Friday, June 6, 2008

Norfolk hospital asked to remove paging system

Board told roof-top device emitting microwave radiation unsafe for patients

The Norfolk General Hospital board of directors has been asked to consider removing a paging service from its roof because of the microwave radiation it emits.

"I'm sure other locations could be found in the community that could be safer," Anca Gaston said during a presentation to the board this week. "My recommendation would be to have it moved."


Gaston, a masters student at Brock University, was appearing on behalf of Norfolk resident Frank Woodcock, who wrote the board with concerns about the paging system on top of the hospital. When the board replied in a letter that the system meets Health Canada's Safety Code 6, Woodcock asked to present something to the board.

Gaston's presentation was similar to one she had given at Norfolk County council several months ago when residents asked the county to remove the cellphone antenna on top of the Union Street water tower.

Gaston said that last June Industry Canada measured the pager system at the hospital and found it was emitting up to about 300 microWatts per square meter.

"It is actually more powerful, according to Industry Canada, than the cell phone antennae located atop the Union Street water tower," she said.

She presented several studies, including the Bio Initiative Report released last August. She said the hospital should be particularly concerned about the issues surrounding electromagnetic sensitivity.

"It's also a place where individuals are recovering from illness," Gaston said. "(Their) exposure to pollutants, including those we can't see or smell, should be minimized as much as possible."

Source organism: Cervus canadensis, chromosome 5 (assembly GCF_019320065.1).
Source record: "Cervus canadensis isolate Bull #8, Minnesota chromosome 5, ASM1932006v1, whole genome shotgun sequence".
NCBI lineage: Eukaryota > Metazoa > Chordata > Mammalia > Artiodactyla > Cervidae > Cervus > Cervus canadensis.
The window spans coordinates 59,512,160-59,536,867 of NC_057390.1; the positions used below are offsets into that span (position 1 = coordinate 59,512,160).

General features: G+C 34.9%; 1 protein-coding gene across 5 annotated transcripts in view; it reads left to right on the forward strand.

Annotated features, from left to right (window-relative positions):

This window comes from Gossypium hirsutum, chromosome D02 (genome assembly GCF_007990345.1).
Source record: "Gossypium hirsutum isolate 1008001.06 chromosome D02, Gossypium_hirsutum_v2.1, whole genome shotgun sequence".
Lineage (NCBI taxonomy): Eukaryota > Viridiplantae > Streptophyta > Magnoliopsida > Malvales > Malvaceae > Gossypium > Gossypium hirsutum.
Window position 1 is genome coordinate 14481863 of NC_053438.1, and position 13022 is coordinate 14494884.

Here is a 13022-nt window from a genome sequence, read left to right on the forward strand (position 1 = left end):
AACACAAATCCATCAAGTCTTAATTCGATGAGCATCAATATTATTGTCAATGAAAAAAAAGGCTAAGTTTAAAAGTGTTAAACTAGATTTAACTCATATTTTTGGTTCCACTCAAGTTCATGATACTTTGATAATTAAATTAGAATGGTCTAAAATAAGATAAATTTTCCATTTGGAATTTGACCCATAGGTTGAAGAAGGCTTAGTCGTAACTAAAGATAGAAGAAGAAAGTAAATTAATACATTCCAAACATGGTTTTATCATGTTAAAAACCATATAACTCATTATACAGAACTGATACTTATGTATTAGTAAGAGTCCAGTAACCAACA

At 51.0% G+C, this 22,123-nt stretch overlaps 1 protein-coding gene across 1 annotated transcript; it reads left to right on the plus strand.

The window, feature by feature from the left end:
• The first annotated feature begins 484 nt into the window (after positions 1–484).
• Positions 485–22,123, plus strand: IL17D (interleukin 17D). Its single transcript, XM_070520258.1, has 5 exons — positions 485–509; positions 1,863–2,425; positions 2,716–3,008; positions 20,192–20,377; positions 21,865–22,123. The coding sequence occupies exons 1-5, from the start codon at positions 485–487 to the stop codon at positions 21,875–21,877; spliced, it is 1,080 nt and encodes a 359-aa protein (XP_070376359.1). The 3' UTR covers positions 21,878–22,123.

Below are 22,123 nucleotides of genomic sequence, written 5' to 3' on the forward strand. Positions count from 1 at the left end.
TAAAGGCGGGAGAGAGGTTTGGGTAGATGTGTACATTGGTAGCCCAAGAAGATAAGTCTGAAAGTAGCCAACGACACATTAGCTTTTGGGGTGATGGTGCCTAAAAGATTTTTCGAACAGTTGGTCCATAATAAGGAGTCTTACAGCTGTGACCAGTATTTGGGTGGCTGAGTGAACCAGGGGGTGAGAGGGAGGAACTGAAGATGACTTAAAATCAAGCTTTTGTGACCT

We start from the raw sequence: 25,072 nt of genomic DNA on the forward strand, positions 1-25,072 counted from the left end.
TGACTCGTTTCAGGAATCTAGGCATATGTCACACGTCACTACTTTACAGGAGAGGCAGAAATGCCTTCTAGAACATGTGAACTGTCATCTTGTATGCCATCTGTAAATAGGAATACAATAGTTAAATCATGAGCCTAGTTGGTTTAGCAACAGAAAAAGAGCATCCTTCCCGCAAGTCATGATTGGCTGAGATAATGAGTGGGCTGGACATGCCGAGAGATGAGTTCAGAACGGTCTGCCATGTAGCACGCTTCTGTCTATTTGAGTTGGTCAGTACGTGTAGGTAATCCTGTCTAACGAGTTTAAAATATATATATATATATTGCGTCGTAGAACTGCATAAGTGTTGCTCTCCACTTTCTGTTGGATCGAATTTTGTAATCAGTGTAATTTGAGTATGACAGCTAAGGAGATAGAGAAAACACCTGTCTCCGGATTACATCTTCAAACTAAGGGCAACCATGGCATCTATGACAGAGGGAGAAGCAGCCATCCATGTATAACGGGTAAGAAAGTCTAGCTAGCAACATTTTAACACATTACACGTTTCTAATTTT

NGH president and CEO Bill Lewis said the pager system was placed on the hospital because a previous system wasn't working effectively and staff members were missing pages, even if they were inside the hospital.

Board members said they appreciated the information, but weren't sure they needed to move the pager system.

"The issue isn't the paging system. The issue is Safety Code 6," Peter Hellyer said.


Gaston said this was an opportunity to stand up and tell Health Canada that something needs to be done about the standard.

"You're in a position where you can say yes, Safety Code 6 is outdated," she said, noting it came into effect in 1999. "Everyone is suffering from this, whether Health Canada wants to admit it or not."

Dr. Mickel Macauley said he is "a little bit skeptical" because much of the information provided by Gaston was not from peer-reviewed articles. He said the "top of the line, peer-reviewed, scientific data" was missing.

"I am very skeptical. I think it is almost a political movement as much as a scientific one," he said. But, he added that there was enough information to make them question the location of the paging system.

"I would suggest we seriously think about moving it."

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